• Substantial fall in systolic and diastolic blood pressure;
  • A fall of 10% in total cholesterol
  • More than 50% reduction in risk of developing diabetes;
  • 20-25% falls in total mortality.

There are three core features to successful interventions for weight management:

  • Low calorie diets - through a reduction of both fat and carbohydrate intake achieves increased weight loss compared with reducing fat calories alone. An individually planned diet, creating a deficit of 500-1000 kcal/day will result in a healthy weight loss of 1-2 lb. per week.
  • Physical activity - is strongly recommended as part of a weight management programme. Moderate levels of activity (30-45 minutes) should increase from 3-5 / week to preferably every day.
  • Psychological interventions - such as cognitive behavioral therapy are effective on their own, but more so when combined with diet and /or physical activity dimensions.

Health Risks Associated with Obesity

  1. Heart Disease and Stroke
    Heart Disease and Stroke are the leading causes of death and disability for both men and women in the United States. Overweight people are more likely to have high blood pressure, a major risk factor for heart disease and stroke, than people who are not overweight. Very high blood levels of cholesterol and triglycerides (blood fats) can also lead to heart disease and often are linked to being overweight. Being overweight also contributes to angina (chest pain caused by decreased oxygen to the heart) and sudden death from heart disease or stroke without any signs or symptoms.
  2. Diabetes
    Noninsulin-dependent diabetes mellitus (type 2 diabetes) is the most common type of diabetes in the United States. Type 2 diabetes reduces your body's ability to control your blood sugar. It is a major cause of early death, heart disease, kidney disease, stroke, and blindness. Overweight people are twice as likely to develop type-2 diabetes as people who are not overweight. You can reduce your risk of developing this type of diabetes by losing weight and by increasing your physical activity.
  3. Cancer
    Several types of cancer are associated with being overweight. In women, these include cancer of the uterus, gallbladder, cervix, ovary, breast, and colon. Overweight men are at greater risk for developing cancer of the colon, rectum, and prostate.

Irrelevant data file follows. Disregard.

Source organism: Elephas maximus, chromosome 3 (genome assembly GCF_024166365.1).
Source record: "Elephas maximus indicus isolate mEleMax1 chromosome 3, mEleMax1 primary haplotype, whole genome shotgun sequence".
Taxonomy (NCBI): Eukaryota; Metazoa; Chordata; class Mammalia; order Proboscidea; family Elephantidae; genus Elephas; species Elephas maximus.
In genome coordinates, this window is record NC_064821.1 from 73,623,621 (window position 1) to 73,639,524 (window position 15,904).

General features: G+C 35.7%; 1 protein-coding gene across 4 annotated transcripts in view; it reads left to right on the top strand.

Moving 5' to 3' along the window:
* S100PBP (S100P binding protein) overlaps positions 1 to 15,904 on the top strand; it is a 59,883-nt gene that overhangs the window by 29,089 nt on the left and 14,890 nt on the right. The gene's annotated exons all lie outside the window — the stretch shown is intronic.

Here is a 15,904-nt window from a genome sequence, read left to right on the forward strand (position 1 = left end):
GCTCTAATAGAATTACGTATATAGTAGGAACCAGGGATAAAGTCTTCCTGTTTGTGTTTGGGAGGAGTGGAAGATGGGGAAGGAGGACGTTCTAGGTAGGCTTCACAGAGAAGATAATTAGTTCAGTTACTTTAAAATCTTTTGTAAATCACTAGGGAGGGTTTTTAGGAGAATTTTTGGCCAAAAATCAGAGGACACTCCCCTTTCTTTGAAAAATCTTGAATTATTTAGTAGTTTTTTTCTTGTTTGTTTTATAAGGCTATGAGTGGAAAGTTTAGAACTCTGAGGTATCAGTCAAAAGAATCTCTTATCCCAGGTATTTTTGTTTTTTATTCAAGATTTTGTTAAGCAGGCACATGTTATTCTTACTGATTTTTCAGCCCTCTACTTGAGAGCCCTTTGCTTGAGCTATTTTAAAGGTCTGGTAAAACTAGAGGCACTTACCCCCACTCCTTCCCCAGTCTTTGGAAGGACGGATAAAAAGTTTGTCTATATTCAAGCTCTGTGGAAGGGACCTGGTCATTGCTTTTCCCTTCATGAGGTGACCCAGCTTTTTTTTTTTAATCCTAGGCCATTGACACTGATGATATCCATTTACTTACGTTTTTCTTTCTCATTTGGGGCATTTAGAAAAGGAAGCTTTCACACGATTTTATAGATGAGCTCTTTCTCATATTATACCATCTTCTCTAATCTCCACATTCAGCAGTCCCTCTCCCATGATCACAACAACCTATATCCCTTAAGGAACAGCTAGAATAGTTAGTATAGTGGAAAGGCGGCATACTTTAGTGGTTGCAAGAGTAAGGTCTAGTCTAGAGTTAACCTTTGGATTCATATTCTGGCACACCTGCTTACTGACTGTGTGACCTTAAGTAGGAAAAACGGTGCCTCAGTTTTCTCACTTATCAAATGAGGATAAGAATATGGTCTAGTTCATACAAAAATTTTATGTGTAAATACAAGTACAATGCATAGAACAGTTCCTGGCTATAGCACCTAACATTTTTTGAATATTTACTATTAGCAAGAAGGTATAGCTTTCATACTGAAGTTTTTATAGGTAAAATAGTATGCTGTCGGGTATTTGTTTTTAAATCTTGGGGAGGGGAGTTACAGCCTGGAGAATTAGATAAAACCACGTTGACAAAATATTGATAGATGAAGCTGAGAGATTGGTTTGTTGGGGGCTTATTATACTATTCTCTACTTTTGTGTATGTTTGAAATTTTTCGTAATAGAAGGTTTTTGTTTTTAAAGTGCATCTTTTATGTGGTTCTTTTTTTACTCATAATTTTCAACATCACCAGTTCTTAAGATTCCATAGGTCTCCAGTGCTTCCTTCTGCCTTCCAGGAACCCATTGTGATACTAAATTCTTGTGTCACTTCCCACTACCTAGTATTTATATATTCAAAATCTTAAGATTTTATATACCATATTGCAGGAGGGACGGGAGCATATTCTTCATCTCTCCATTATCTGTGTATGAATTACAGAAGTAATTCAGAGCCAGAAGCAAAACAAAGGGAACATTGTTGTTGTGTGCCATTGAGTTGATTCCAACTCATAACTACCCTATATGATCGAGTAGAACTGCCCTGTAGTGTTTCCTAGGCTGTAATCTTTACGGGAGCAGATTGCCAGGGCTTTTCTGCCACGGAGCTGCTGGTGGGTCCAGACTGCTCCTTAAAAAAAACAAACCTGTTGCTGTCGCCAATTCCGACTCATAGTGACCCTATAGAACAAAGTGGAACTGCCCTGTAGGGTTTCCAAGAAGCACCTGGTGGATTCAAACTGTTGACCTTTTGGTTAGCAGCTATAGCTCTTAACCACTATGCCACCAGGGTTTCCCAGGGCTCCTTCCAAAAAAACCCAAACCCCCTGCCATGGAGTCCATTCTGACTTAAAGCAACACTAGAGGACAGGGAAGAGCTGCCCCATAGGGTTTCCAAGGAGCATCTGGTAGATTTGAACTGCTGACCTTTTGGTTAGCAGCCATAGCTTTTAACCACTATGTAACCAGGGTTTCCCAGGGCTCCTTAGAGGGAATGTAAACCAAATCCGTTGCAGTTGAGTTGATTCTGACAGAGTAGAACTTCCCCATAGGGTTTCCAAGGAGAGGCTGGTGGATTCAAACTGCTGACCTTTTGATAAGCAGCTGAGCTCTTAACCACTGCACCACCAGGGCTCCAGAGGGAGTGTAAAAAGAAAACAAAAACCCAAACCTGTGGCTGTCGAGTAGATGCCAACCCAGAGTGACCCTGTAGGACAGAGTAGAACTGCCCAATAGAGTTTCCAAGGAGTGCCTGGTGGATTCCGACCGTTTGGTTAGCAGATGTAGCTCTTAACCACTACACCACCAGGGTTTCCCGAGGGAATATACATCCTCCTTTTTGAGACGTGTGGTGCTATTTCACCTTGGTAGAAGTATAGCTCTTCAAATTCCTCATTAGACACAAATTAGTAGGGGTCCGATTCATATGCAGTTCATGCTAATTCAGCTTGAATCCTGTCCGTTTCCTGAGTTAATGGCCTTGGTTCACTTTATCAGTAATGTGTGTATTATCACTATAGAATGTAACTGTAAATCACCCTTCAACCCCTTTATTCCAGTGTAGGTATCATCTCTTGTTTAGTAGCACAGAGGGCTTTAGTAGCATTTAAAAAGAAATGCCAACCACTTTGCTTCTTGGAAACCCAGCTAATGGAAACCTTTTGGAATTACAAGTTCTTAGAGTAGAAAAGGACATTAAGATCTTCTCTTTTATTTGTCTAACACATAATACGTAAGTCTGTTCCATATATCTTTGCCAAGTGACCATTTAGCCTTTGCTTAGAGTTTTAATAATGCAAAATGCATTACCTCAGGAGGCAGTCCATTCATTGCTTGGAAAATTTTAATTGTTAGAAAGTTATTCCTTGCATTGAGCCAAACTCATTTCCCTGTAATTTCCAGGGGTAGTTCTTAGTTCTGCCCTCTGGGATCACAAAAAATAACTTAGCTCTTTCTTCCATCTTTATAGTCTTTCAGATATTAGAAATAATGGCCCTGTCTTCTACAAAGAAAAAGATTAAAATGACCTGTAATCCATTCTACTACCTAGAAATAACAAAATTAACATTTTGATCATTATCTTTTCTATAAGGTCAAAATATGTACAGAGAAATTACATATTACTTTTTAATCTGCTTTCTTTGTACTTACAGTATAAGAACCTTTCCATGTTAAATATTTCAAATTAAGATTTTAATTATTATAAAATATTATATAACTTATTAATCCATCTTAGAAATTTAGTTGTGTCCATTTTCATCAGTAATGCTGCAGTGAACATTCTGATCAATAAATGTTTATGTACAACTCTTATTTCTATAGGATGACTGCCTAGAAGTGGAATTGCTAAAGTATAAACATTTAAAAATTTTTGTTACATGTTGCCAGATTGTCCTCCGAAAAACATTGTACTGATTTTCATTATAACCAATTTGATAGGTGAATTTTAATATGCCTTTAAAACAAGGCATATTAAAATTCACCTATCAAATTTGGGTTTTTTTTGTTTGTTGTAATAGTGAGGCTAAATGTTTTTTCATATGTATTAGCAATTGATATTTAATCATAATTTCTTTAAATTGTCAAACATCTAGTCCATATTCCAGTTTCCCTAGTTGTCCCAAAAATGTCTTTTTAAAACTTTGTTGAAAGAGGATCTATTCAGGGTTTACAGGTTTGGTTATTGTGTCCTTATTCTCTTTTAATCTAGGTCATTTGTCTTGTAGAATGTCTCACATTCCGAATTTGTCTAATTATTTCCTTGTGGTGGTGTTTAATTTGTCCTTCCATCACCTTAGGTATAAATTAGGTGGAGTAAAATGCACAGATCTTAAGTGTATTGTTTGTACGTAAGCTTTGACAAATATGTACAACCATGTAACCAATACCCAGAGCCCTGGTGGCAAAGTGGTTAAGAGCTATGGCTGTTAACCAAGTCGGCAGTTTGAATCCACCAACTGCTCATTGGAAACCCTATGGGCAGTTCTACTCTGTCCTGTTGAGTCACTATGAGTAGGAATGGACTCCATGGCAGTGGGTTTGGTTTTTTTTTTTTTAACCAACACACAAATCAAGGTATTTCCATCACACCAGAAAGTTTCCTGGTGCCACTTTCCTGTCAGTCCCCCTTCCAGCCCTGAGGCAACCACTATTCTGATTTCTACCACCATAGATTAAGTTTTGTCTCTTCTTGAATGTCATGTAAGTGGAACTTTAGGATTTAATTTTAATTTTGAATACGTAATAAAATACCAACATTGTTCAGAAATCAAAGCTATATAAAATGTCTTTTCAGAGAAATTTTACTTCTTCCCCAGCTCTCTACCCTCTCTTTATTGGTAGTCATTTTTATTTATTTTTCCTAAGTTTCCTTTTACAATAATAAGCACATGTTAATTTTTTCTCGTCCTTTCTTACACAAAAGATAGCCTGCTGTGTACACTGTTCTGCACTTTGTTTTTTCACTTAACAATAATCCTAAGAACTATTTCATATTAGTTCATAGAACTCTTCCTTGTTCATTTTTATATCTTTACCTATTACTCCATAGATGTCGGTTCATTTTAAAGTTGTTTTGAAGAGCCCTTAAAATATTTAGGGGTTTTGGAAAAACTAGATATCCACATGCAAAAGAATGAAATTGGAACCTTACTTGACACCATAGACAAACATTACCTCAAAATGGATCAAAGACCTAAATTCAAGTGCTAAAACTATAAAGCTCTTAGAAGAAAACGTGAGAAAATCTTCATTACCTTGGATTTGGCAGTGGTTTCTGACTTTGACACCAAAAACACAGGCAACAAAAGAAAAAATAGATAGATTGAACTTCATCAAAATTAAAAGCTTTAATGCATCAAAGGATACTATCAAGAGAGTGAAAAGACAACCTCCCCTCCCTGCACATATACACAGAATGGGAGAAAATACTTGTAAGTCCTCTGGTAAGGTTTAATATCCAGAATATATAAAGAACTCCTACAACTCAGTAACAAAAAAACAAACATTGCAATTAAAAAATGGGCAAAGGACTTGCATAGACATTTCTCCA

4. Sleep Apnea
    Sleep apnea is a serious condition that is closely associated with being overweight. Sleep apnea can cause a person to stop breathing for short periods during sleep and to snore heavily. Sleep apnea may cause daytime sleepiness and even heart failure. The risk for sleep apnea increases with higher body weights. Weight loss usually improves sleep apnea.
  5. Osteoarthritis
    Osteoarthritis is a common joint disorder that most often affects the joints in your knees, hips, and lowers back. Extra weight appears to increase the risk of osteoarthritis by placing extra pressure on these joints and wearing away the cartilage (tissue that cushions the joints) that normally protects them. Weight loss can decrease stress on the knees, hips, and lower back and may improve the symptoms of osteoarthritis.
  6. Gout
    Gout is a joint disease caused by high levels of uric acid in the blood. Uric acid sometimes forms into solid stone or crystal masses that become deposited in the joints. Gout is more common in overweight people and the risk of developing the disorder increases with higher body weights.

Key points:

  • Main objectives of weight loss are to firstly prevent any further increase in obesity and secondly to reduce obesity.
  • A 10% weight loss is enough to bring about significant health gains
  • The more overweight you are, the more likely you are to have health problems. Studies show that you can improve your health by losing as little as 10 to 20 pounds (5-9kg). The longer you delay taking action, the more damage you may inflict upon your health.